announced the removal of the tablets from the market . . . due to fabricated safety concerns in an attempt to switch patients from the tablet to the film. . . . These allegations have been made with particularity in accordance with Rule 9(b), and
Suboxone, 2014 WL 6792663, at *10-11 (various citations, including to the complaint, omitted). Under Suboxone, antitrust plaintiffs can assert that safety-related changes to prescription drugs are really pretextual, despite the FDA allowing them – as the CBE (and other) regulations provide. From our vantage point, it looks like a company being damned (by product liability plaintiffs) if it doesn’t make a safety change and triple-damned (by antitrust plaintiffs) if it does.
The FDA’s generic drug labeling proposal would only make things worse. It incentivizes haste based upon incomplete information. While Suboxone involved a safety change made just prior to generic competition, the same thing could have been done – by either a generic or a still-competing innovator RLD – after generic products were introduced. Applying the claimed Suboxone “facts,” as little as one incident of pediatric exposure to “old” tablets could be considered a safety risk, particularly when the manufacturer receiving the report would not have access to its competitors’ ADE data. The threat of product liability, should the FDA succeed in destroying generic preemption as it now exists, could well lead to safety changes to products (such as conversion to film administration) of marginal necessity based on only thin slices of market-related data. Anyone who fails to follow suit will have its competitors’ changes used against it in the ensuing product liability litigation. Then antitrust plaintiffs pile on, challenging the same changes on Suboxone theories as pretextual and anti-competitive.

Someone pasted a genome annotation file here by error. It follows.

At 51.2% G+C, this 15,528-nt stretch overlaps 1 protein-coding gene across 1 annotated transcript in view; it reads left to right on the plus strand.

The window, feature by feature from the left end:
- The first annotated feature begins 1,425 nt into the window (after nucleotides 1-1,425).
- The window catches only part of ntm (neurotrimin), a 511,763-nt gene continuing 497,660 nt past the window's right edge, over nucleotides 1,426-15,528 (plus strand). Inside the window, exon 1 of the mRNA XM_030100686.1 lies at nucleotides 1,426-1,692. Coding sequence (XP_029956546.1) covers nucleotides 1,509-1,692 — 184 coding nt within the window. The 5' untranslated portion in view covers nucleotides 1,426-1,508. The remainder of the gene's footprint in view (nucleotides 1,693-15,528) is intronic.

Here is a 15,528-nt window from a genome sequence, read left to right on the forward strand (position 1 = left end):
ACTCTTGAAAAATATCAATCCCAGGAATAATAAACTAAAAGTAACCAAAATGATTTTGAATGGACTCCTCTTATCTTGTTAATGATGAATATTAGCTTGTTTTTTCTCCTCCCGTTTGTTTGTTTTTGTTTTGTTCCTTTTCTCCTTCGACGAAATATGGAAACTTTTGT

These are all good reasons to support the industry’s (both innovator and generic sides agree) alternative EAR proposal, since it would funnel all emergent safety issues through the FDA, which could command access to every competing manufacturer’s safety data and evaluate the risk on the basis of all the facts. Not only is an FDA-reviewed and FDA-mandated safety change based on full information much more likely to be correct – what counts most – but it is much less likely to be attacked as an anti-competitive “sham” in subsequent antitrust litigation.